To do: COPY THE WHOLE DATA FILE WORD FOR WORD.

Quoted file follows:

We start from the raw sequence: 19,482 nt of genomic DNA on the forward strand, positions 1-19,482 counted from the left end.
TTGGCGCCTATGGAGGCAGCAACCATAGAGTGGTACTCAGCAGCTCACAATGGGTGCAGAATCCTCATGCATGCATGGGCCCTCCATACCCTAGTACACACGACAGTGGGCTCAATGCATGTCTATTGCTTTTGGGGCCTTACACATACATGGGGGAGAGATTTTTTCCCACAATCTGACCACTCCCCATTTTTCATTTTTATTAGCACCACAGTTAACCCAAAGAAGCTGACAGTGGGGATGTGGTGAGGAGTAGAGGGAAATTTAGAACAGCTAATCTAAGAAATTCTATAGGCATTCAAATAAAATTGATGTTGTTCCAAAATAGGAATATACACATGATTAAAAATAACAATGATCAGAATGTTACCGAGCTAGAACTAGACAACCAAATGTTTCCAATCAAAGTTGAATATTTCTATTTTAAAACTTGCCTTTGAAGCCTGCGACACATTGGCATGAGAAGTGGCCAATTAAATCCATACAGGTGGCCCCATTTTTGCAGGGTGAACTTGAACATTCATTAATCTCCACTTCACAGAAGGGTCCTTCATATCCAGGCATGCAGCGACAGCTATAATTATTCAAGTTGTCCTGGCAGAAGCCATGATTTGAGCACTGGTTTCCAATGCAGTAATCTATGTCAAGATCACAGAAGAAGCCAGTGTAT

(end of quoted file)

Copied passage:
We start from the raw sequence: 19,482 nt of genomic DNA on the forward strand, positions 1-19,482 counted from the left end.
TTGGCGCCTATGGAGGCAGCAACCATAGAGTGGTACTCAGCAGCTCACAATGGGTGCAGAATCCTCATGCATGCATGGGCCCTCCATACCCTAGTACACACGACAGTGGGCTCAATGCATGTCTATTGCTTTTGGGGCCTTACACATACATGGGGGAGAGATTTTTTCCCACAATCTGACCACTCCCCATTTTTCATTTTTATTAGCACCACAGTTAACCCAAAGAAGCTGACAGTGGGGATGTGGTGAGGAGTAGAGGGAAATTTAGAACAGCTAATCTAAGAAATTCTATAGGCATTCAAATAAAATTGATGTTGTTCCAAAATAGGAATATACACATGATTAAAAATAACAATGATCAGAATGTTACCGAGCTAGAACTAGACAACCAAATGTTTCCAATCAAAGTTGAATATTTCTATTTTAAAACTTGCCTTTGAAGCCTGCGACACATTGGCATGAGAAGTGGCCAATTAAATCCATACAGGTGGCCCCATTTTTGCAGGGTGAACTTGAACATTCATTAATCTCCACTTCACAGAAGGGTCCTTCATATCCAGGCATGCAGCGACAGCTATAATTATTCAAGTTGTCCTGGCAGAAGCCATGATTTGAGCACTGGTTTCCAATGCAGTAATCTATGTCAAGATCACAGAAGAAGCCAGTGTAT